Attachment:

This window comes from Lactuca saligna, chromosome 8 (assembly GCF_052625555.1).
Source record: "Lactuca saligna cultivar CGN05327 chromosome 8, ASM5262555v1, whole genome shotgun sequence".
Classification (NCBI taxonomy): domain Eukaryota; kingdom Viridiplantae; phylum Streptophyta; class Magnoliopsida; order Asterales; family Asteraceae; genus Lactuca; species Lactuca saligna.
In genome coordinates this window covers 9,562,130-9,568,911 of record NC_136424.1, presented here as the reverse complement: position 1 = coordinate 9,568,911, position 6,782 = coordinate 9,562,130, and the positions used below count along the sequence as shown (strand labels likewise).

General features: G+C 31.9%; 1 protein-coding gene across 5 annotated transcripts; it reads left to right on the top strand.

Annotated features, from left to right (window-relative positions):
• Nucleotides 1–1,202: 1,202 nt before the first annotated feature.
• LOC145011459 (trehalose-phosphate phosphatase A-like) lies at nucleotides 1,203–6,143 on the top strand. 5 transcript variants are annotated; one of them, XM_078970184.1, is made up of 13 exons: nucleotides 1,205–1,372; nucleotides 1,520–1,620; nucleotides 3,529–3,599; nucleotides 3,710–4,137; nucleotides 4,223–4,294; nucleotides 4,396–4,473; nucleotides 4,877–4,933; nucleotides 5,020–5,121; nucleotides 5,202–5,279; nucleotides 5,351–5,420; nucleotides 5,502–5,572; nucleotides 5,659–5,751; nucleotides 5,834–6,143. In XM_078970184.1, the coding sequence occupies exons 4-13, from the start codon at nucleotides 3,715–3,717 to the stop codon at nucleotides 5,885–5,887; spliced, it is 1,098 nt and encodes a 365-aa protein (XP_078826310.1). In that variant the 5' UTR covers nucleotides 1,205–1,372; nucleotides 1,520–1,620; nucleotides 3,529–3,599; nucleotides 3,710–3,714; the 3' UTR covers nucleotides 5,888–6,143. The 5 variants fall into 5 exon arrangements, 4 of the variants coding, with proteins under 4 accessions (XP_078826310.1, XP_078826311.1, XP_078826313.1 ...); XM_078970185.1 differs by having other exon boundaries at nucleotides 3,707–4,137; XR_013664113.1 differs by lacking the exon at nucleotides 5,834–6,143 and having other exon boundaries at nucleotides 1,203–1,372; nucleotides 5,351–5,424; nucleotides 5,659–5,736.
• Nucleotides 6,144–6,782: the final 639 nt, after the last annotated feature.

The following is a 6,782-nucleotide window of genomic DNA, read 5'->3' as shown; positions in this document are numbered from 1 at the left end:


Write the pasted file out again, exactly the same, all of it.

This window comes from Lactuca saligna, chromosome 8 (assembly GCF_052625555.1).
Source record: "Lactuca saligna cultivar CGN05327 chromosome 8, ASM5262555v1, whole genome shotgun sequence".
Classification (NCBI taxonomy): domain Eukaryota; kingdom Viridiplantae; phylum Streptophyta; class Magnoliopsida; order Asterales; family Asteraceae; genus Lactuca; species Lactuca saligna.
In genome coordinates this window covers 9,562,130-9,568,911 of record NC_136424.1, presented here as the reverse complement: position 1 = coordinate 9,568,911, position 6,782 = coordinate 9,562,130, and the positions used below count along the sequence as shown (strand labels likewise).

General features: G+C 31.9%; 1 protein-coding gene across 5 annotated transcripts; it reads left to right on the top strand.

Annotated features, from left to right (window-relative positions):
• Nucleotides 1–1,202: 1,202 nt before the first annotated feature.
• LOC145011459 (trehalose-phosphate phosphatase A-like) lies at nucleotides 1,203–6,143 on the top strand. 5 transcript variants are annotated; one of them, XM_078970184.1, is made up of 13 exons: nucleotides 1,205–1,372; nucleotides 1,520–1,620; nucleotides 3,529–3,599; nucleotides 3,710–4,137; nucleotides 4,223–4,294; nucleotides 4,396–4,473; nucleotides 4,877–4,933; nucleotides 5,020–5,121; nucleotides 5,202–5,279; nucleotides 5,351–5,420; nucleotides 5,502–5,572; nucleotides 5,659–5,751; nucleotides 5,834–6,143. In XM_078970184.1, the coding sequence occupies exons 4-13, from the start codon at nucleotides 3,715–3,717 to the stop codon at nucleotides 5,885–5,887; spliced, it is 1,098 nt and encodes a 365-aa protein (XP_078826310.1). In that variant the 5' UTR covers nucleotides 1,205–1,372; nucleotides 1,520–1,620; nucleotides 3,529–3,599; nucleotides 3,710–3,714; the 3' UTR covers nucleotides 5,888–6,143. The 5 variants fall into 5 exon arrangements, 4 of the variants coding, with proteins under 4 accessions (XP_078826310.1, XP_078826311.1, XP_078826313.1 ...); XM_078970185.1 differs by having other exon boundaries at nucleotides 3,707–4,137; XR_013664113.1 differs by lacking the exon at nucleotides 5,834–6,143 and having other exon boundaries at nucleotides 1,203–1,372; nucleotides 5,351–5,424; nucleotides 5,659–5,736.
• Nucleotides 6,144–6,782: the final 639 nt, after the last annotated feature.

The following is a 6,782-nucleotide window of genomic DNA, read 5'->3' as shown; positions in this document are numbered from 1 at the left end: